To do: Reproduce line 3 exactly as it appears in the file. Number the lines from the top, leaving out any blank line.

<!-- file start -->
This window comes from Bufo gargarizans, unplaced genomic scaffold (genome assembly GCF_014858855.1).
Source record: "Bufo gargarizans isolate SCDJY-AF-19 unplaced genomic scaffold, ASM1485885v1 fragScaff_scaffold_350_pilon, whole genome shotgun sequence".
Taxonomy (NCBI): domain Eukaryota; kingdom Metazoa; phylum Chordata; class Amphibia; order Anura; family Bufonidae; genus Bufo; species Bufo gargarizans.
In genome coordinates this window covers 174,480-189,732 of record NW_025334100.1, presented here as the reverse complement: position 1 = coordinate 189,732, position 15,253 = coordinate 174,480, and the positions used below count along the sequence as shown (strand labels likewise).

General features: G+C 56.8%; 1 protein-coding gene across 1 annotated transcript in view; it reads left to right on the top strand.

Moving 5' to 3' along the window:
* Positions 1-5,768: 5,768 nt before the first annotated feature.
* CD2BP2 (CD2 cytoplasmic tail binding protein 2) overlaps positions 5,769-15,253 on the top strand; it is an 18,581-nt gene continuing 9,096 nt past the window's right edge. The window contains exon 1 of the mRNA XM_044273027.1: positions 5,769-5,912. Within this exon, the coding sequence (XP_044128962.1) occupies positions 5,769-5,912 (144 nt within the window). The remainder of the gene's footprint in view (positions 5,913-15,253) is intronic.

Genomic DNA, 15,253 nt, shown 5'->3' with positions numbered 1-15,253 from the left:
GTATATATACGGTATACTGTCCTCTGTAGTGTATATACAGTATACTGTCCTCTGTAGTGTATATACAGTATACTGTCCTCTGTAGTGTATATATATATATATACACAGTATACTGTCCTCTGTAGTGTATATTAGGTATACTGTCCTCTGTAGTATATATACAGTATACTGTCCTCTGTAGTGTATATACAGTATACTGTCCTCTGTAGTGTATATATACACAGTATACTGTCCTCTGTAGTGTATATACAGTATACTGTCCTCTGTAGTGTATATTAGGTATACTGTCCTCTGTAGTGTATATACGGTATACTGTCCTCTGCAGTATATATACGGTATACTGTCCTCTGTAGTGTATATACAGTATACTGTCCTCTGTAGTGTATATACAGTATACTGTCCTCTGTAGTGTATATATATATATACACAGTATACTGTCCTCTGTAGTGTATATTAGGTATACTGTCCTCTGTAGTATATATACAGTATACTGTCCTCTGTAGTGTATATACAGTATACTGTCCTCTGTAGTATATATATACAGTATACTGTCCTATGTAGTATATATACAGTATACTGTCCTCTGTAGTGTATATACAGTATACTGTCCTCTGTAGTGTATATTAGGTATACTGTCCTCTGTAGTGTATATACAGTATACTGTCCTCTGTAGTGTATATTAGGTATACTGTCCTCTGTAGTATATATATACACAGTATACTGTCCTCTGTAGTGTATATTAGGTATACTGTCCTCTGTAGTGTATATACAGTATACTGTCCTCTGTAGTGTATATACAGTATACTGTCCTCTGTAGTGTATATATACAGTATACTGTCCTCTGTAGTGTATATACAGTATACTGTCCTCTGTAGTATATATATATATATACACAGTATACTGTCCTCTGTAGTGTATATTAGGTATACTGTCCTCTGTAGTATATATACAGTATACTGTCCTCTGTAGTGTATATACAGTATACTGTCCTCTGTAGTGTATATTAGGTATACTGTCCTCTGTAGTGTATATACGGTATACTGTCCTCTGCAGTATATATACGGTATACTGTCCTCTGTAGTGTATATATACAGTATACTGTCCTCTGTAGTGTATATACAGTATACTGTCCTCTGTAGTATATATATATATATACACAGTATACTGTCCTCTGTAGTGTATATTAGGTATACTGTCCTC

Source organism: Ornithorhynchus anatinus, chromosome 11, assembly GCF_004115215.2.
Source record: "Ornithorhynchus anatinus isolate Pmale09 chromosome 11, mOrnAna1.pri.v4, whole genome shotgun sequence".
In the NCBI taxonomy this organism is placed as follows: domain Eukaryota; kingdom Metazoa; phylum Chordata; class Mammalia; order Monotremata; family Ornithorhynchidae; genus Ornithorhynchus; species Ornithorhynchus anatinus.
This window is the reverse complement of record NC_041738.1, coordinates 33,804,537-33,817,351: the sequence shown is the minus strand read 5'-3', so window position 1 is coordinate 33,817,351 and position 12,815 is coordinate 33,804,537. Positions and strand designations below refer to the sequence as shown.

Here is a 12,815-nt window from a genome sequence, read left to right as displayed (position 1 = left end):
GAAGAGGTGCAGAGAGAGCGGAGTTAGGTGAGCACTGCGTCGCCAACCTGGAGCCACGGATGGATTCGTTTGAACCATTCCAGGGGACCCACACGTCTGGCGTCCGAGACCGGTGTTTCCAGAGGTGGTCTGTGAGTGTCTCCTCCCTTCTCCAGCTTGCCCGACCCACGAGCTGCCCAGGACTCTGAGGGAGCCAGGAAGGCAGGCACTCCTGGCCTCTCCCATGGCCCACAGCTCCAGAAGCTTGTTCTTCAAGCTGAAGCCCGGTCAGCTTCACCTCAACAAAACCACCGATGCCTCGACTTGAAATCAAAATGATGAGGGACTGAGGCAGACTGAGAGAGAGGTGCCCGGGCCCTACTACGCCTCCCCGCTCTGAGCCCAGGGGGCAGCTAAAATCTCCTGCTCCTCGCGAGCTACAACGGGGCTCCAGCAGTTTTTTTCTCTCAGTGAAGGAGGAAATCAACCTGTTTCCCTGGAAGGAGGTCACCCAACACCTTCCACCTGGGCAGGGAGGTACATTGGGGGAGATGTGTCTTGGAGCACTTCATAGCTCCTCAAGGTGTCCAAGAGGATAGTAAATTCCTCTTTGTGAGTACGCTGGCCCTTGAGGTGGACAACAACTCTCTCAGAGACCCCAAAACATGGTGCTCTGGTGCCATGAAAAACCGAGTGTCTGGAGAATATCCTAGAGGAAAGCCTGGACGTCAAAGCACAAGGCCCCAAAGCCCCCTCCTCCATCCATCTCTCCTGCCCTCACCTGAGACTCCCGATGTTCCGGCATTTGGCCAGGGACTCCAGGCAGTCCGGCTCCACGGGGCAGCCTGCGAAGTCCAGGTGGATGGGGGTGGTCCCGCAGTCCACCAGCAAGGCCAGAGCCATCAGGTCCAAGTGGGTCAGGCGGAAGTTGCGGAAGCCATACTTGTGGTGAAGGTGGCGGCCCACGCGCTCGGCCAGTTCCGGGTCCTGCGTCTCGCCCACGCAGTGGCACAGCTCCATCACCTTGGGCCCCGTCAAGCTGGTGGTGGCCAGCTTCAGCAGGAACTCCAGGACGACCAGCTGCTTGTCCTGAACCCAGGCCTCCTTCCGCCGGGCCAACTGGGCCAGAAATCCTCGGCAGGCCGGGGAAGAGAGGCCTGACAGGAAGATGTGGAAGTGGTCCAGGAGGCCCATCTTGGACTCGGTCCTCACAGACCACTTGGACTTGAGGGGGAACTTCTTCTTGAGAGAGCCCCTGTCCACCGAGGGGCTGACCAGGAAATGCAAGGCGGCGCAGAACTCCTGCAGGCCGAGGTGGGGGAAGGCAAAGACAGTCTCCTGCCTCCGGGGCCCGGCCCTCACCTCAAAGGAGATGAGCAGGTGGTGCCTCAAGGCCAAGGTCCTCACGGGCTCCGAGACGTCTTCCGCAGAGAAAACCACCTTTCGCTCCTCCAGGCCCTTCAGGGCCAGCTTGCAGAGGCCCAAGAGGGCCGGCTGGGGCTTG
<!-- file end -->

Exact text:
Taxonomy (NCBI): domain Eukaryota; kingdom Metazoa; phylum Chordata; class Amphibia; order Anura; family Bufonidae; genus Bufo; species Bufo gargarizans.